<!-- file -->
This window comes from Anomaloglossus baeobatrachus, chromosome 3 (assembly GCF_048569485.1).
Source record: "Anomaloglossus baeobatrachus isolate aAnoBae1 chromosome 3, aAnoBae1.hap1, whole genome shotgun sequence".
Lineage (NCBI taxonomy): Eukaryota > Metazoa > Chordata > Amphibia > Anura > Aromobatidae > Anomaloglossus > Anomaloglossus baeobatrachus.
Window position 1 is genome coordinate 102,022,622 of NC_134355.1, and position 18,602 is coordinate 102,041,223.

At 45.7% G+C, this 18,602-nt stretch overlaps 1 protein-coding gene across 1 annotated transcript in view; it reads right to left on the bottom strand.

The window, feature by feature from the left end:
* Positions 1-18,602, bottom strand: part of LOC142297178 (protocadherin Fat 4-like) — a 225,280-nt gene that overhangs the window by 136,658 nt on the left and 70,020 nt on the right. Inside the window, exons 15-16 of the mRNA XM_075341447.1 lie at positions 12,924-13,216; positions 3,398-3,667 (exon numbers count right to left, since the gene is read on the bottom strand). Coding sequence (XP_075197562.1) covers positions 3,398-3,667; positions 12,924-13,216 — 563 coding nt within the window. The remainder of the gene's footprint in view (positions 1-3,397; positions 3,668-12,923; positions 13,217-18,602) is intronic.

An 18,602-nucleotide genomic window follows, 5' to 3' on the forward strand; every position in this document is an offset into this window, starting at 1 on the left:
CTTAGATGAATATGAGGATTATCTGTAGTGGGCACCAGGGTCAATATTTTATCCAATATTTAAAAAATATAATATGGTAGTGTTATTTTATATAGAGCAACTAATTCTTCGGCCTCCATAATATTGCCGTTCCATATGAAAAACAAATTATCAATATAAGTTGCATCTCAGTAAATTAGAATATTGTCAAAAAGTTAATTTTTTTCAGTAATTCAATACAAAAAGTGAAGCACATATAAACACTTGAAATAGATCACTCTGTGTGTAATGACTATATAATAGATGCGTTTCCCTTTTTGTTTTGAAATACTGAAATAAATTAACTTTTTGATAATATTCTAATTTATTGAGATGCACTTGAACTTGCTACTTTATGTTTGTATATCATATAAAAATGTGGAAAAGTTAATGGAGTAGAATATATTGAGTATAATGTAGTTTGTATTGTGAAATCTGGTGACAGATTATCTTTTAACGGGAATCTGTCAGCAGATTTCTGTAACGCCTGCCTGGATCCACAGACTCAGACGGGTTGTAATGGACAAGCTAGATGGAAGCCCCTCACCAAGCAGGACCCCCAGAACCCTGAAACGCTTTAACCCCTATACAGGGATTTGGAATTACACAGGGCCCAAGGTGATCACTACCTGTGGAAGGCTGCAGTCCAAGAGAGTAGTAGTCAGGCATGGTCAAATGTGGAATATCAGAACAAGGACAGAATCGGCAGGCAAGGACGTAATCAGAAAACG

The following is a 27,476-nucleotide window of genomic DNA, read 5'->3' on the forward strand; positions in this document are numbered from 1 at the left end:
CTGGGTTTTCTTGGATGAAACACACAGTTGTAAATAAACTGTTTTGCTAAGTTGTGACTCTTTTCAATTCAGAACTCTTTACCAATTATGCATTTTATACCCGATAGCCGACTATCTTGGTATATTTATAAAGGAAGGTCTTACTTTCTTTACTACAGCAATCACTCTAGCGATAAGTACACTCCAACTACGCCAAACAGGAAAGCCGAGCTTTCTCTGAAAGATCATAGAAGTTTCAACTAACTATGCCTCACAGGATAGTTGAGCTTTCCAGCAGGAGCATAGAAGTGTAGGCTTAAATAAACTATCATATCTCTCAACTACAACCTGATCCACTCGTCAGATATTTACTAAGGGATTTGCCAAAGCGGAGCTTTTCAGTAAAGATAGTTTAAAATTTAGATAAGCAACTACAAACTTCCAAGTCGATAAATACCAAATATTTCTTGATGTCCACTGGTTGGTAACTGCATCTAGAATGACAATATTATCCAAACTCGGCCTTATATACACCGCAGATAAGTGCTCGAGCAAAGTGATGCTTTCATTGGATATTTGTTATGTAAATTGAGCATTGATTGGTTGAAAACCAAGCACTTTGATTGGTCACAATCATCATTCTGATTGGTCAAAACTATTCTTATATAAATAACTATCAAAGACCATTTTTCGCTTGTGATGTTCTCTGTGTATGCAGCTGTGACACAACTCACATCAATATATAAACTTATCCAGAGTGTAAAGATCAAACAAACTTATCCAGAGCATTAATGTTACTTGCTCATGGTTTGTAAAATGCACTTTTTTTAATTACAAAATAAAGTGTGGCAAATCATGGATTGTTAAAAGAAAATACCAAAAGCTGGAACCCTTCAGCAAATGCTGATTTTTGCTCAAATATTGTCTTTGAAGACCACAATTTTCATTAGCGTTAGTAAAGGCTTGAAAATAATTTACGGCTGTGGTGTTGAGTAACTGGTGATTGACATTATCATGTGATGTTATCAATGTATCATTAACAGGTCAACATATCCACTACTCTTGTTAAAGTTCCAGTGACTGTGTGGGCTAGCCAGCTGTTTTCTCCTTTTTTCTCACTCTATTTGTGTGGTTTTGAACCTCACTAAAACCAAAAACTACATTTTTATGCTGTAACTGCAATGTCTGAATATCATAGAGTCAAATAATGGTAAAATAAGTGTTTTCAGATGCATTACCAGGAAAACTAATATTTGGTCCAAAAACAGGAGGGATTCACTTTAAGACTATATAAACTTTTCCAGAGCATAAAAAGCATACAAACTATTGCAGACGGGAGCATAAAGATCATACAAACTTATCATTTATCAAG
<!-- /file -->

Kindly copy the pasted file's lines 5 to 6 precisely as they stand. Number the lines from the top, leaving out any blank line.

At 45.7% G+C, this 18,602-nt stretch overlaps 1 protein-coding gene across 1 annotated transcript in view; it reads right to left on the bottom strand.

The window, feature by feature from the left end: